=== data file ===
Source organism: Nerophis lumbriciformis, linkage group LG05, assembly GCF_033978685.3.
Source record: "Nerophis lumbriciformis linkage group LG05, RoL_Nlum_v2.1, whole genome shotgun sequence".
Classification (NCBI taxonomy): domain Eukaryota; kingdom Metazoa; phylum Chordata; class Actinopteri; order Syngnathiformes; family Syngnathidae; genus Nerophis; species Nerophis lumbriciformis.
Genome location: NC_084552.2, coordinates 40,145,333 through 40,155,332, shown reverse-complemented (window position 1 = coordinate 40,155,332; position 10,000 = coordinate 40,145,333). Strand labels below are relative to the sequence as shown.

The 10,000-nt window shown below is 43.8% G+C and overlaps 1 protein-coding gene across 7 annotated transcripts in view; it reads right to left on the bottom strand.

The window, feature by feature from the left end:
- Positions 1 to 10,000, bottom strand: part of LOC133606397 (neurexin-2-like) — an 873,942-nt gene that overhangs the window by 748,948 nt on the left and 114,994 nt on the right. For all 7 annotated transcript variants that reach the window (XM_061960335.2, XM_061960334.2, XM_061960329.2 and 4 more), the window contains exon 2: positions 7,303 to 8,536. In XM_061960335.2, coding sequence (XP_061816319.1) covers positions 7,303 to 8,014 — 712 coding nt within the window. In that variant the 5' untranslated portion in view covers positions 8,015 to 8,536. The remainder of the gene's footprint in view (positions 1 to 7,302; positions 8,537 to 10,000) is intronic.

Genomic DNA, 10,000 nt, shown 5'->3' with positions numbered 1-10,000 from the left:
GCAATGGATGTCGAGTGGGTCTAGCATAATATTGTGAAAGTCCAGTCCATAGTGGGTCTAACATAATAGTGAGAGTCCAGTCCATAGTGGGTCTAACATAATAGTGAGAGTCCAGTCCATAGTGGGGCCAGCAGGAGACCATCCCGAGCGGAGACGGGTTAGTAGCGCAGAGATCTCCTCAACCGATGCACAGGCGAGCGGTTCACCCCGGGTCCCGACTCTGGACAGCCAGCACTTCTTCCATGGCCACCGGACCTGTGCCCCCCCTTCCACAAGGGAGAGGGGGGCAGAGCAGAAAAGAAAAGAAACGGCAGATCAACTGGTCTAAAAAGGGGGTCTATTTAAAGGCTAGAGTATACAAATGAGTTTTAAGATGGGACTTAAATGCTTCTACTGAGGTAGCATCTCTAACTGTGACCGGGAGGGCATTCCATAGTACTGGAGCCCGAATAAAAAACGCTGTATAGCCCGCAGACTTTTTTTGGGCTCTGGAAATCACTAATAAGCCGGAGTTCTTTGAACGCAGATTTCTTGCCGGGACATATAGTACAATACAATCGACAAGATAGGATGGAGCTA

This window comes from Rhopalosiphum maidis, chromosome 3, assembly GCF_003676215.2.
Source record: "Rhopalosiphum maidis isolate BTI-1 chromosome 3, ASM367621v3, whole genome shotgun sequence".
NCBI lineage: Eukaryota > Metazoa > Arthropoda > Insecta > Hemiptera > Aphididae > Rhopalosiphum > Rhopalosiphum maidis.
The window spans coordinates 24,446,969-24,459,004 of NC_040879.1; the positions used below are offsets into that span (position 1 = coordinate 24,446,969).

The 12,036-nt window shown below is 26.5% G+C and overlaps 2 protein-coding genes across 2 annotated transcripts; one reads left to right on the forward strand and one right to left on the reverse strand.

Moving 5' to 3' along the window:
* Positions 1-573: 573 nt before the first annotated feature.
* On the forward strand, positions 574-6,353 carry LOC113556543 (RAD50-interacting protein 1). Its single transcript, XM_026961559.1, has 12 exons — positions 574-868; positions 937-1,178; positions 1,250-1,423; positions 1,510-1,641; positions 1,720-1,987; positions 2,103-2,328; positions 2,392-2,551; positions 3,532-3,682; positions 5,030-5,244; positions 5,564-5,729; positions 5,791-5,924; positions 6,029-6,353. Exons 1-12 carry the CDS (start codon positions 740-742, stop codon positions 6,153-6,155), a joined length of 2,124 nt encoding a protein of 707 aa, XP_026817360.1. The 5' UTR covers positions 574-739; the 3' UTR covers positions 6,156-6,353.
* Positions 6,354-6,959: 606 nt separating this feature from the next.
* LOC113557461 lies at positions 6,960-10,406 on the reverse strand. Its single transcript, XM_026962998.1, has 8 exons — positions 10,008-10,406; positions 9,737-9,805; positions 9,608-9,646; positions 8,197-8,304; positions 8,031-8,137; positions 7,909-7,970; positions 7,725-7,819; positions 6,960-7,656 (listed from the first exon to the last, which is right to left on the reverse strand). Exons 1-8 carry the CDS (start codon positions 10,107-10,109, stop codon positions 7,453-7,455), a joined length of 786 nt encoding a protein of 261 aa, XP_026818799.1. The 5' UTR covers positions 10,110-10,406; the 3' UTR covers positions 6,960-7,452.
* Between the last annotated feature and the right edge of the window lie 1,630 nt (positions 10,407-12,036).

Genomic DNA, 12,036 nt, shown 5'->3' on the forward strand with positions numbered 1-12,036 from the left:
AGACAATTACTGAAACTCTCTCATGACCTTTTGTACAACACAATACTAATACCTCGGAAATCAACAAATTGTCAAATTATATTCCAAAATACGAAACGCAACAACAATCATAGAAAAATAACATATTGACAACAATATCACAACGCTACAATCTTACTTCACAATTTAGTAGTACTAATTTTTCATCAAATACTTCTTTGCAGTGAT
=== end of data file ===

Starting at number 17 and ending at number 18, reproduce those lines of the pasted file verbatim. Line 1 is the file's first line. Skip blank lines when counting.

* On the forward strand, positions 574-6,353 carry LOC113556543 (RAD50-interacting protein 1). Its single transcript, XM_026961559.1, has 12 exons — positions 574-868; positions 937-1,178; positions 1,250-1,423; positions 1,510-1,641; positions 1,720-1,987; positions 2,103-2,328; positions 2,392-2,551; positions 3,532-3,682; positions 5,030-5,244; positions 5,564-5,729; positions 5,791-5,924; positions 6,029-6,353. Exons 1-12 carry the CDS (start codon positions 740-742, stop codon positions 6,153-6,155), a joined length of 2,124 nt encoding a protein of 707 aa, XP_026817360.1. The 5' UTR covers positions 574-739; the 3' UTR covers positions 6,156-6,353.
* Positions 6,354-6,959: 606 nt separating this feature from the next.